NLRB: employer unlawfully fired employee for calling supervisor a “NASTY M____ F____ER”

On Tuesday, March 31, 2015, the NLRB issued an order upholding an ALJ decision that Pier Sixty LLC violated Sections 8(a)(1) and 8(a)(3) of the National Labor Relations Act when it terminated an employee who wrote on his Facebook page that his supervisor was a “NASTY M____ F____ER.”

According to the Board’s majority opinion, a number of service employees at Pier Sixty had expressed interest in union representation, in part because of concerns that management repeatedly treated them disrespectfully and in an undignified manner. Two days before the union election, a 13-year employee, who was working as a server at …

NLRB General Counsel provides roadmap for handbook policies

Pushpin marking location on mapIf you have been trying to follow recent NLRB cases and guidance for what is considered legal in handbook policies, and if you feel a little lost, you are not alone. No employer wants handbook policies that a federal government agency considers illegal, but lately it has been a bit of a challenge to figure out what the NLRB will bless and what it will not. There is a little more direction now. The NLRB General Counsel recently issued a 30-page memorandum for guidance on handbook rules. The GC’s stated purpose is to “help employers to review their handbooks and …

More caution from the NLRB to employers with broad handbook prohibitions

Similar to our blog post last week on the National Labor Relations Board (NLRB) General Counsel’s guidance memorandum on employee handbooks, a NLRB administrative law judge (ALJ) last week ruled that two handbook provisions that once passed muster are no longer okay. In a decision that pre-dates the GC guidance memorandum, the ALJ found that a handbook rule prohibiting “[a]ny activity which causes harm to the operations or reputation of” the employer to be overly broad and unlawful. According to the ALJ, an employee could reasonably believe that a work strike or complaint to other employees about wages (including complaints …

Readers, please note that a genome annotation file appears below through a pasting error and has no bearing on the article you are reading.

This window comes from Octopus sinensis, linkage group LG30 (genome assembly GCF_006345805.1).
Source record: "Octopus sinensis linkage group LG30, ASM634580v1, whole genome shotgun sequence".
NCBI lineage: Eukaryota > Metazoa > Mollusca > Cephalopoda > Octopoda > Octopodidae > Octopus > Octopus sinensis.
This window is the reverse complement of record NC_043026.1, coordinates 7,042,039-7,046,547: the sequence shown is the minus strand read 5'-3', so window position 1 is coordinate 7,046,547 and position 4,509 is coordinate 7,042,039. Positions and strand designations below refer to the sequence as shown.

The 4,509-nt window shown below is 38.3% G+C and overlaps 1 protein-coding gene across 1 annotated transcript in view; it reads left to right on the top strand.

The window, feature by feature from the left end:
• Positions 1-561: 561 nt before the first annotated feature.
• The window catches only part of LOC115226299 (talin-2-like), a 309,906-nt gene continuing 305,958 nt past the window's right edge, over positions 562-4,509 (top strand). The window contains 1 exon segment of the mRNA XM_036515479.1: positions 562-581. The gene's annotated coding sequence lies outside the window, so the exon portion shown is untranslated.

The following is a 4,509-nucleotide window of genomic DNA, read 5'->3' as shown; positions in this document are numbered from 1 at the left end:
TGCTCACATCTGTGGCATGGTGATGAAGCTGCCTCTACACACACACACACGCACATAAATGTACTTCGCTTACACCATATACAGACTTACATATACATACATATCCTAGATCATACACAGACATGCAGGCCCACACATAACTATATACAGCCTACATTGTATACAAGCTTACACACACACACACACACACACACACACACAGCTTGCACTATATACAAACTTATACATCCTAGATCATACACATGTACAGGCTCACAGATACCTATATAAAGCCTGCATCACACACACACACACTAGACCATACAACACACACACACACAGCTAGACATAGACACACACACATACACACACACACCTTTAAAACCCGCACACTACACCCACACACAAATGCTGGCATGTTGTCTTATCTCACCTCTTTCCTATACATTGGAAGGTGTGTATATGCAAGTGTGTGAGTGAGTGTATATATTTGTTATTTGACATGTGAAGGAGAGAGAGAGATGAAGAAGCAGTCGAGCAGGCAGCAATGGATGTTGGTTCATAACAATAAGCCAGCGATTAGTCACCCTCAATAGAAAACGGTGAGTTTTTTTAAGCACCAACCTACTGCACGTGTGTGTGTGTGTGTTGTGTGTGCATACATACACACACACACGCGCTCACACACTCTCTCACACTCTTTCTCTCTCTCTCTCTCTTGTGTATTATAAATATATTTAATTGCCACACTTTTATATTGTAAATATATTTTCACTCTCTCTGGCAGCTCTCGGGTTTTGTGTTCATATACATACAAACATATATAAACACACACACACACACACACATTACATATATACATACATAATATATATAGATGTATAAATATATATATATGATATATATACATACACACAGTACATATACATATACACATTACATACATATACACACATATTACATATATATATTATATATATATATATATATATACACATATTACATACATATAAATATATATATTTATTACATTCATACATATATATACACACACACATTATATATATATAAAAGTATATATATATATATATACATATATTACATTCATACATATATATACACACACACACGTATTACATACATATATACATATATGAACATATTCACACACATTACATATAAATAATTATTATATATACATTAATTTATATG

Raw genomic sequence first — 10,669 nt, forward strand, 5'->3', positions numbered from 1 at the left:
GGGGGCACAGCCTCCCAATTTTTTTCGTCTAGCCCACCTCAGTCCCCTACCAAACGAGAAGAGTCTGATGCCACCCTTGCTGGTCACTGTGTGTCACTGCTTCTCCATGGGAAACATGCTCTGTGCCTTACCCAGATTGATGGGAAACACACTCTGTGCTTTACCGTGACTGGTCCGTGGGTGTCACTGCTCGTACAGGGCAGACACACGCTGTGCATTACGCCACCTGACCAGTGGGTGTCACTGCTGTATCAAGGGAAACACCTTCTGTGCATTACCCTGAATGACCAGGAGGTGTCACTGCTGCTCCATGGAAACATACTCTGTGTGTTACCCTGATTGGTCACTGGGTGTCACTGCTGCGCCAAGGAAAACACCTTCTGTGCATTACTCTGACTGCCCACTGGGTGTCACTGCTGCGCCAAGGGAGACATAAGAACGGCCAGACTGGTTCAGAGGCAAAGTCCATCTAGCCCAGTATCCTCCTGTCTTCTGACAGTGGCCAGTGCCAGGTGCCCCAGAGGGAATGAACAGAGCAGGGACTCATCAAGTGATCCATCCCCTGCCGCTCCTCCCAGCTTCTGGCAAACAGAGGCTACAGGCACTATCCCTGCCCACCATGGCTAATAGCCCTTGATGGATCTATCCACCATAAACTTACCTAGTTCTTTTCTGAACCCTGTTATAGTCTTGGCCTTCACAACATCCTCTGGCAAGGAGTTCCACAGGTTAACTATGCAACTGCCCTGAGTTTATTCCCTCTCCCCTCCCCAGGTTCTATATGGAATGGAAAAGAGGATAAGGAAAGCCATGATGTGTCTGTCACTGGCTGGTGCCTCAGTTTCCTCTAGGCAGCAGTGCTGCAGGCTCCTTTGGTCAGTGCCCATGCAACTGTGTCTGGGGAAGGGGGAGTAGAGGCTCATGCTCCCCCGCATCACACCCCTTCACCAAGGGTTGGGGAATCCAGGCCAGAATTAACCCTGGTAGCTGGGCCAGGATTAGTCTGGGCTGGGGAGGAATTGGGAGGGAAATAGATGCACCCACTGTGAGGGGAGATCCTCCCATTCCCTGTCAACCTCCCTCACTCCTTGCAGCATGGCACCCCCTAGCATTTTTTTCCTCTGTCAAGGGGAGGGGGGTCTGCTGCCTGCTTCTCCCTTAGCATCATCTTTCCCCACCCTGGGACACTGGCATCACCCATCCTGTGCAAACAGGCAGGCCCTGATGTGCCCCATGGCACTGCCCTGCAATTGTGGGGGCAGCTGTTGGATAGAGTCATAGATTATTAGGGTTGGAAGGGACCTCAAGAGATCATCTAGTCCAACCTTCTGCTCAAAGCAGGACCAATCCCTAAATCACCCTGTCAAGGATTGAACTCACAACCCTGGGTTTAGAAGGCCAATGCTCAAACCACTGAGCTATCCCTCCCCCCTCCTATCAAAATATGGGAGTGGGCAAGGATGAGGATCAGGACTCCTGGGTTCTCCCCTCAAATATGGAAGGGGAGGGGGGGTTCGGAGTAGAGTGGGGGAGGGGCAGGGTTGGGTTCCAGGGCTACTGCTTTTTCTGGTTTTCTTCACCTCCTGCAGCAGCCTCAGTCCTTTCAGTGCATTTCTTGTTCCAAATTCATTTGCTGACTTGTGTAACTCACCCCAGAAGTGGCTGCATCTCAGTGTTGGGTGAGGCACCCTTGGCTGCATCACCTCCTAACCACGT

NLRB general counsel guidance memo on employee handbook policies is required reading for all employers

On March 18, 2015, NLRB General Counsel Richard F. Griffin, Jr. issued Memorandum GC 15-04, which he intended to bring some clarity to the NLRB’s sweeping enforcement effort against employee handbook policies his office has deemed to be overbroad and infringing on workers’ Section 7 rights. All employers, particularly those that are not unionized, should take this 30-page memo in hand and compare it to their own employee handbooks to see if any of their policies  might be considered illegal by the NLRB.

The memorandum is split into two parts. In the first part, it compares policies found to …

NLRB “quickie election” rule challenged in court

On December 18, 2014, we posted about the National Labor Relations Board (“NLRB”) proposed rule which will expedite procedures for union representation petitions and elections. The proposed rule is expected to make it easier for unions to successfully organize employees because it will curtail the time available for employers to communicate to employees before the vote occurs.

The proposed rule is to take effect April 14, 2015. On Monday, January 5, 2015, the United States Chamber of Commerce, the National Association of Manufacturers and other management representative groups filed a lawsuit in the United States District Court for the District …

NLRB poised to relax standard for establishing joint employment; may mean more union issues in franchising and temporary service worker deals

On Friday, December 19, 2014, the NLRB General Counsel’s office issued complaints against McDonalds and 13 of its franchisees, alleging that they jointly retaliated against workers who participated in the many fast food minimum wage protests that occurred around the country earlier this year. Many business analysts are projecting that a Board decision finding that McDonald’s is a joint employer with its franchisees would rock the fast food industry as well as the many other industries that rely heavily on the franchising model for their economic viability. While the McDonald’s complaints are getting a lot of attention, the Board itself …